The people in this grave died during the Thirty Years' War, the 17th-century conflict that reshaped the Holy Roman Empire, and they died in a battle known as one of the more pivotal and grisly conflicts of the war. Thousands of soldiers—perhaps as many as 9,000—died during the Battle of Lützen. The casualties included the King of Sweden, Gustavus Adolphus, who had been fighting to extend Sweden’s territory and power.

How do archaeologists approach the analysis of a mass grave? In this case, after deciding to block-lift the grave out of the ground, they had to cut it in half, to keep pieces of the brittle block from “breaking off during recovery.” They used a wire saw to split the block in two; even then, each section weighed about 25 tons.

Once the grave was secured, the archaeologists began working in one corner of the burial feature, removing the soil until the skeletal remains emerged. In a mass grave, says Nicole Nicklisch, the lead author of the PLOS One paper, “It is important to recognize the position and orientation of the body, which may be very difficult in a mass grave; it can change from body to body.” Using small wooden tools and brushes, the archaeologist cleared the area around the bones.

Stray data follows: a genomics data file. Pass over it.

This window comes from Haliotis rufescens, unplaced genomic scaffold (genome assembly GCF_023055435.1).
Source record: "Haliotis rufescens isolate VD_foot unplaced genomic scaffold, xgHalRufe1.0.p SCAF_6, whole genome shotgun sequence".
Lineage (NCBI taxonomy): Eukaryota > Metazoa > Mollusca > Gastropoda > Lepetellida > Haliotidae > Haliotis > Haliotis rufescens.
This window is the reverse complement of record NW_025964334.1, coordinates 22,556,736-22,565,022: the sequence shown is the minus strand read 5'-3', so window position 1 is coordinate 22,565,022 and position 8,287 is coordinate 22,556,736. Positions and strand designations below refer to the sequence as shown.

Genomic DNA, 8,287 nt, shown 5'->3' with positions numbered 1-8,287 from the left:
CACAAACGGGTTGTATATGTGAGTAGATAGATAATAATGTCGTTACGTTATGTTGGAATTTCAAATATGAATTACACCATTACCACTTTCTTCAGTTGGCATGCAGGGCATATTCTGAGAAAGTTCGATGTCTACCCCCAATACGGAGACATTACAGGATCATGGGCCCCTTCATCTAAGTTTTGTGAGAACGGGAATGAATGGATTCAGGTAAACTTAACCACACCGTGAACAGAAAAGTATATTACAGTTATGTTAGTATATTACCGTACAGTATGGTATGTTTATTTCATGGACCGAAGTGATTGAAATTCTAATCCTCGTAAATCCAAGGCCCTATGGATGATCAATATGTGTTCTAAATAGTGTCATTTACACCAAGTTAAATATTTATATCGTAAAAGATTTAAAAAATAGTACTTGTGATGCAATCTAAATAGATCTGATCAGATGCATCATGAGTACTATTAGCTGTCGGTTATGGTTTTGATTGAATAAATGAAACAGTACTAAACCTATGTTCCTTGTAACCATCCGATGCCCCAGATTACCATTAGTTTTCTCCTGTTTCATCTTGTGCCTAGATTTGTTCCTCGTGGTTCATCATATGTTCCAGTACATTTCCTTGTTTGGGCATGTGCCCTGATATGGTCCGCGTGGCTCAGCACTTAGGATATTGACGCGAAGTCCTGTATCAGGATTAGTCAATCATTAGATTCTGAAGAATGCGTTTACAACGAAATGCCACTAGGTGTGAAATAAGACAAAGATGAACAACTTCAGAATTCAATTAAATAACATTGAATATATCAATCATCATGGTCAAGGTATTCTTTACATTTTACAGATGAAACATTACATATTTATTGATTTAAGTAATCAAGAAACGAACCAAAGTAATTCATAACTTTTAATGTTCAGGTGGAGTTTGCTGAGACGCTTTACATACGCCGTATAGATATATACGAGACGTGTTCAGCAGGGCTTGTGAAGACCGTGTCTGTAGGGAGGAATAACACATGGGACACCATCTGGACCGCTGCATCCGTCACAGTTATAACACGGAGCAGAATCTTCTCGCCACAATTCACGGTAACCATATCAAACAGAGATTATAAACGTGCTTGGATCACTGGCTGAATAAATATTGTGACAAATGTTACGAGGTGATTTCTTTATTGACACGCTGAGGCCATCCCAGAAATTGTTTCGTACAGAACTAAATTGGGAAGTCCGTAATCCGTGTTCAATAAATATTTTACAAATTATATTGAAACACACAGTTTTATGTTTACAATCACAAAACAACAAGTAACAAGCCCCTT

article-image

Until this point, they proceeded as they would have if the bones were still in the ground. But since they'd decided to preserve the grave as a whole, they did not remove the bones, which meant they could not observe some of the features in detail. Since there were only two layers of bodies, though, they were able to turn the block over, to examine the grave from the “back” and gather more information.

In the PLOS One report, the archaeologists describe the details of what they were able to learn about the people buried in this grave. There were 47 of them, most likely all men, although because they were not able to examine all the bones individually, there were 11 cases where they could not conclusively determine the person’s sex. They also tried to document how these people died, in order to better understand the realities of warfare at the time.